When London won the bid to host the Games, the vision was underpinned by key themes, one of which was to leave a legacy of benefiting the community through regeneration. The regeneration of the Lower Lea Valley was promised to be for the direct benefit of everyone who lives and works there, involving significant social and economic advancement. However, Mace, Hall, and Gallent draw parallels through the previous urban regeneration projects in major cities and they argue that for regeneration to work it has to be for the benefit of the existing communities and not "new" communities who inhabit the area post the Games. Could this happen in East London and, despite Government plans, the developments lead to an extension of the Docklands renaissance, inhabited instead by mostly middle class workers? This article explores the difference between regeneration and gentrification in the context of London 2012 and other Olympic Games. Much of the published literature regarding London's legacy of urban regeneration has a positive slant, yet, through the analysis of documentation from previous Games and through in-depth interviews with key stakeholders, the research highlights a number of issues that London 2012 will need to address.

Key words: Regeneration; Event legacies; London 2012; Gentrification; Community as "stakeholder"

Address correspondence to Deborah (Debbie) Sadd, School of Services Management, Bournemouth University, Talbot Campus, Fern Barrow, Poole, Dorset, BH12 5BB, UK. Tel: 01202 965387; E-mail: dsadd@bournemouth.ac.uk

Event Management, Vol. 13, pp. 277-286
1525-9951/09 $60.00 + .00
Copyright © 2009 Cognizant Comm. Corp.
Printed in the USA. All rights reserved.

Visitor Motivation to Attending International Festivals

L. Wakiuru Wamwara-Mbugua1 and T. Bettina Cornwell2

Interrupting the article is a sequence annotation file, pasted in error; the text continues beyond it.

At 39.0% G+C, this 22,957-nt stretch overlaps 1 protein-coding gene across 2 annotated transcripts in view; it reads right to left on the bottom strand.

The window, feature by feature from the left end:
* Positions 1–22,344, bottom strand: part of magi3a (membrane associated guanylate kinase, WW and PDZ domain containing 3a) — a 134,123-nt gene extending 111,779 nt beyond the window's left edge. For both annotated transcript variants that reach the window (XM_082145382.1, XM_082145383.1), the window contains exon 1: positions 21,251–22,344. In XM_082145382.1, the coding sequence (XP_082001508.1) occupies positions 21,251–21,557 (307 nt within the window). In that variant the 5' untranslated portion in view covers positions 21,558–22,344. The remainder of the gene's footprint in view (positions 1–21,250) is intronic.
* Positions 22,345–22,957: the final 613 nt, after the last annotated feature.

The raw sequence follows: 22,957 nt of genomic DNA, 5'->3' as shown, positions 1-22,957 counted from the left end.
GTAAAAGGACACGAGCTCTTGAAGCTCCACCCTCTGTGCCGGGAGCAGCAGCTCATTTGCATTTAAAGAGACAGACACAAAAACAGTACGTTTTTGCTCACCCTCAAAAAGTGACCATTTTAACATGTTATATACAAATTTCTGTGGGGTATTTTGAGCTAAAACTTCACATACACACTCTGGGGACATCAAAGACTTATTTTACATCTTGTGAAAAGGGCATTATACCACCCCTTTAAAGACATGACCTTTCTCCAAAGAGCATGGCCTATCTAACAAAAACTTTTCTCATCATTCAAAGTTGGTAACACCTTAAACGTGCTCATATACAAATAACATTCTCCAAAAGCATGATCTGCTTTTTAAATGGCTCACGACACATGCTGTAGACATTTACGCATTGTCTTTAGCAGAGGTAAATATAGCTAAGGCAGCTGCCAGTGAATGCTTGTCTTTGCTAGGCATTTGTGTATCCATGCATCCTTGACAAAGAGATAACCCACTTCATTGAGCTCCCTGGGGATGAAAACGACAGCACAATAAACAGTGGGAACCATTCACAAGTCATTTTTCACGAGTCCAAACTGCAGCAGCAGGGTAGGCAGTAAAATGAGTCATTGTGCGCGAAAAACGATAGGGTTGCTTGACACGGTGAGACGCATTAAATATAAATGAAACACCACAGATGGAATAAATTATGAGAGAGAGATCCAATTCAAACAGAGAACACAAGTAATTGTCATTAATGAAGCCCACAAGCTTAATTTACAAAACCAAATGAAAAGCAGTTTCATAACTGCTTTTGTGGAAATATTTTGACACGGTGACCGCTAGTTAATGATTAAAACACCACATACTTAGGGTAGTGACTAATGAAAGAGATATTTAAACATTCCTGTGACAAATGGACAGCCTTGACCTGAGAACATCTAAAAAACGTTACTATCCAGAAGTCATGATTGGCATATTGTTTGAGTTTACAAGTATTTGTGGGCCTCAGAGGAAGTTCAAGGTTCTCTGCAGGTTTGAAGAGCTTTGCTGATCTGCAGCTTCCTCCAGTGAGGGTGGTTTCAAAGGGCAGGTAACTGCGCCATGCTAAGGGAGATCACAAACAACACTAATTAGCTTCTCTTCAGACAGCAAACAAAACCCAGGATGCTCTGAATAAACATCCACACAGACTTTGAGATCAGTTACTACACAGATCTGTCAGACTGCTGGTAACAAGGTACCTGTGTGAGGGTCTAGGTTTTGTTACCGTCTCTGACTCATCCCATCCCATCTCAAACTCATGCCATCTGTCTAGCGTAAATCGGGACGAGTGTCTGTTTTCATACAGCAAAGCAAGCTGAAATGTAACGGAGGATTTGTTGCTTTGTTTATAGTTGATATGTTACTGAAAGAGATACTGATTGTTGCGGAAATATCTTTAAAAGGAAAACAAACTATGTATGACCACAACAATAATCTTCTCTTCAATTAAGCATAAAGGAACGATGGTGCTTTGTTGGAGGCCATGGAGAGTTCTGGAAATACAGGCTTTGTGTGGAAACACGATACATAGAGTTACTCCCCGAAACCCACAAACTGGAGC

1Raj Soin College of Business and Economics, Department of Marketing, Wright State University, Dayton, OH, USA
2Division of Kinesiology, University of Michigan, Ann Arbor, MI, USA

This research examines visitor motivation for attending international festivals. We investigate whether a) an individual's desire for unique consumer products, b) their culture being represented, c) prior festival participation, and d) their desire for thrill and excitement will influence their purchase intention and positive word-of-mouth recommendation. A survey of over 650 festival participants was administered and by utilizing logistic regression we identify some significant relationships. This research identified cultural representation and desire for unique items to be important influencers of purchase intention at international festivals. Therefore, festival organizers should develop activities and merchandize offerings that enable participants to self-fashion their identity through acquisition of unique consumer products.

Key words: Festival attendance; Desire for uniqueness; Cultural representation; Visitor motivation

Address correspondence to L. Wakiuru Wamwara-Mbugua, Assistant Professor of Marketing, Raj Soin College of Business and Economics, Department of Marketing, Wright State University, 3640 Colonel Glenn Hwy., Dayton, OH 45435, USA. Tel: 937-775-4579; Fax: 937-775-3952; E-mail: lwamwara@wright.edu